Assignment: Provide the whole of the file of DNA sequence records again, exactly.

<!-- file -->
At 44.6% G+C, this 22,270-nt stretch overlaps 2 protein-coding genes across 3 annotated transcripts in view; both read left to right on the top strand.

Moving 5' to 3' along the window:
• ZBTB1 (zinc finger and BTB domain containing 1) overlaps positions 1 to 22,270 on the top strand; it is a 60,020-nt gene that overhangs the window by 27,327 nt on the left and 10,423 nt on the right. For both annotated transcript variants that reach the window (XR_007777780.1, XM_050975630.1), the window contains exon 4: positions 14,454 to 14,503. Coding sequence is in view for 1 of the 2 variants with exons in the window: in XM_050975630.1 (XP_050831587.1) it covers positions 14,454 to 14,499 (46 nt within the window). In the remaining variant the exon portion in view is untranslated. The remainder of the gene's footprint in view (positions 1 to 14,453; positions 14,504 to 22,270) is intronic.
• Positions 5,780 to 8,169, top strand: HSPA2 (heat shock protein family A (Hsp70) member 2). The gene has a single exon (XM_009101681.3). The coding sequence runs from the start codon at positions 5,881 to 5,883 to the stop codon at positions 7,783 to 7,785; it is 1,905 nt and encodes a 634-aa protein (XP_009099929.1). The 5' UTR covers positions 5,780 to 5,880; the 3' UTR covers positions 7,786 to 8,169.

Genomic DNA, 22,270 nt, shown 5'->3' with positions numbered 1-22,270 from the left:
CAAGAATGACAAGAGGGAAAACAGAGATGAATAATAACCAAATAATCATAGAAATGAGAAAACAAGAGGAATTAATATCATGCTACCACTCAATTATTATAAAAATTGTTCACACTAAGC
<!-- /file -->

At 44.6% G+C, this 22,270-nt stretch overlaps 2 protein-coding genes across 3 annotated transcripts in view; both read left to right on the top strand.

Moving 5' to 3' along the window:
• ZBTB1 (zinc finger and BTB domain containing 1) overlaps positions 1 to 22,270 on the top strand; it is a 60,020-nt gene that overhangs the window by 27,327 nt on the left and 10,423 nt on the right. For both annotated transcript variants that reach the window (XR_007777780.1, XM_050975630.1), the window contains exon 4: positions 14,454 to 14,503. Coding sequence is in view for 1 of the 2 variants with exons in the window: in XM_050975630.1 (XP_050831587.1) it covers positions 14,454 to 14,499 (46 nt within the window). In the remaining variant the exon portion in view is untranslated. The remainder of the gene's footprint in view (positions 1 to 14,453; positions 14,504 to 22,270) is intronic.
• Positions 5,780 to 8,169, top strand: HSPA2 (heat shock protein family A (Hsp70) member 2). The gene has a single exon (XM_009101681.3). The coding sequence runs from the start codon at positions 5,881 to 5,883 to the stop codon at positions 7,783 to 7,785; it is 1,905 nt and encodes a 634-aa protein (XP_009099929.1). The 5' UTR covers positions 5,780 to 5,880; the 3' UTR covers positions 7,786 to 8,169.

Genomic DNA, 22,270 nt, shown 5'->3' with positions numbered 1-22,270 from the left:
CAAGAATGACAAGAGGGAAAACAGAGATGAATAATAACCAAATAATCATAGAAATGAGAAAACAAGAGGAATTAATATCATGCTACCACTCAATTATTATAAAAATTGTTCACACTAAGC